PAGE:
Encyclopedia of the Great Plains

David J. Wishart, Editor


"Depiction of the Sand Creek Massacre by Cheyenne eyewitness and artist Howling Wolf (c. 1875)"

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Southern Cheyennes and Arapahos will forever remember the Sand Creek Massacre, which occurred on November 29, 1864, when Col. John M. Chivington and his men of the Colorado Third Volunteer Regiment attacked their camp. Cheyennes called this ordained Methodist minister a "holy-speaking white man," yet his statement "Damn any man who is in sympathy with an Indian" expressed his antipathy toward them.

Two opposing forces caused the massacre. On one hand were the men of the volunteer Third Colorado Cavalry, known as the "Bloodless Third" because their 100-day enlistment had nearly expired without action against Native Americans and led by Colonel Chivington. On the other were the Cheyenne Dog Soldiers, who were opposed to the peaceful goals of Black Kettle and who had been making raids on white settlements–raids that were traced to some warriors of Black Kettle's band. These raids, and blatant land greed thwarted by the failure to acquire mineral-rich Cheyenne and Arapaho lands in treaty conferences in 1851 and 1861, led Gov. John Evans to order Chivington's command to attack.

Black Kettle's mostly peaceful band reported to Fort Lyon as "friendlies" and were told by the sympathetic commanding officer, Maj. Edward Wynkoop, that they should camp near Fort Lyon under military protection. Vister, a Cheyenne woman, described their sense of safety as they settled in along Sand Creek on the night before the attack. At dawn they were surprised by the attack, in which Chivington ordered his men to take no prisoners. Vister recalled that a male relative brought her a pony, striking it on its flanks to flee. Instead, she turned to find her younger brother, whom she pulled up behind her as bullets whizzed around them. One bullet struck her in the leg as they raced away from the besieged camp that flew a U.S. flag and a white flag on a lodgepole.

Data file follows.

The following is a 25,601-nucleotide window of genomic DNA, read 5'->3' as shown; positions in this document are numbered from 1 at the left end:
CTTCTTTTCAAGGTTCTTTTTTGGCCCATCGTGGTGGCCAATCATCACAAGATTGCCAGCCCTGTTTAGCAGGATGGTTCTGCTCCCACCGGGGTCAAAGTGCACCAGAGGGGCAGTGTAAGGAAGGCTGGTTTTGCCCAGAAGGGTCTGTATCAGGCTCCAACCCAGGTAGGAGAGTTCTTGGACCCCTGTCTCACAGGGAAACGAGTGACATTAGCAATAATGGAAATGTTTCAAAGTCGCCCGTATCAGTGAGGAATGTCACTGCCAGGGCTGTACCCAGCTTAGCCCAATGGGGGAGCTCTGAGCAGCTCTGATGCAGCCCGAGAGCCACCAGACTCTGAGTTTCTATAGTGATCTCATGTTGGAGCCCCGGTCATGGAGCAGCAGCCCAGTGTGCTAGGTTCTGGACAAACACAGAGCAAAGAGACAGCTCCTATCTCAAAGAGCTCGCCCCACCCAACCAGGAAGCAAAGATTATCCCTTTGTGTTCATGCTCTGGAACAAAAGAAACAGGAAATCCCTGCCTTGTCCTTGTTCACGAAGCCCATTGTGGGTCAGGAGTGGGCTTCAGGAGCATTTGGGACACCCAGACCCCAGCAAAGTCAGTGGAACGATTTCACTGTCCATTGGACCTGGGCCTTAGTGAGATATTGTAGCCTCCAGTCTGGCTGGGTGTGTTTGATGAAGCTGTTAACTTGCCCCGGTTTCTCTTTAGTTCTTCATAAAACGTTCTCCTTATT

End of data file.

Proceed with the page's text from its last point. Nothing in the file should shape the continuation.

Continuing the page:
Vister's wound healed, but the trauma ran deep in her spirit. Cheyennes and Arapahos carry the memory of this massacre. In his testimony before a congressional committee, interpreter John Smith described the atrocities: "All manner of depredations were inflicted on their persons; they were scalped, their brains knocked out; the men used their knives, ripped open women, clubbed little children, knocked them in the head with their guns, beat their brains out, mutilated their bodies in every sense of the word."

Upon their return to Denver, Chivington and his men displayed scalps and other body parts from their victims to a cheering crowd in the Denver opera house. Reaction in the East could not have been more opposite–shock and outrage greeted the news, especially when details of the large number of women and children killed, as well as the way in which they died, became public knowledge. The military held an investigation and Congress held two, which transcended their original purpose and became investigations of all U.S. Indian policy. Congress condemned Chivington and his men, but as their enlistments had run out, they were no longer under military jurisdiction.

In response to the massacre, some Cheyennes and their allies the Arapahos and Lakota Sioux initiated raids all over the Northern Plains, particularly along the Platte River. It was the start of roughly ten years of war in the Northern Plains.

On October 14, 1865, U.S. government commissioners negotiated the Treaty of the Little Arkansas River, which read in part, "The United States being desirous to express its condemnation of, and, as far as may be, repudiate the gross and wanton outrages perpetrated against certain bands of Cheyenne and Arrapahoe Indians, on the twenty-ninth day of November, A.D. 1864, at Sand Creek, in Colorado Territory, while the said Indians were at peace with the United States, and under its flag, whose protection they had by lawful authority been promised and induced to seek, and the Government being desirous to make some suitable reparation for the injuries then done, will grant 320 acres of land by patent," as well as individual payments for property lost to survivors. This promise has not yet been kept.

In 1996 the General Conference of the United Methodist Church adopted a resolution apologizing "for the atrocities committed at Sand Creek, Colorado, by one of their own clergy members." They also offered to "extend to all Cheyennes and Arapahos a hand of reconciliation, and ask forgiveness for the death of over 200 mostly women and children."

See also NATIVE AMERICANS: Black Kettle.

Henrietta Mann Montana State University-Bozeman

Hoig, Stan. The Sand Creek Massacre. Norman: University of Oklahoma Press, 1961.

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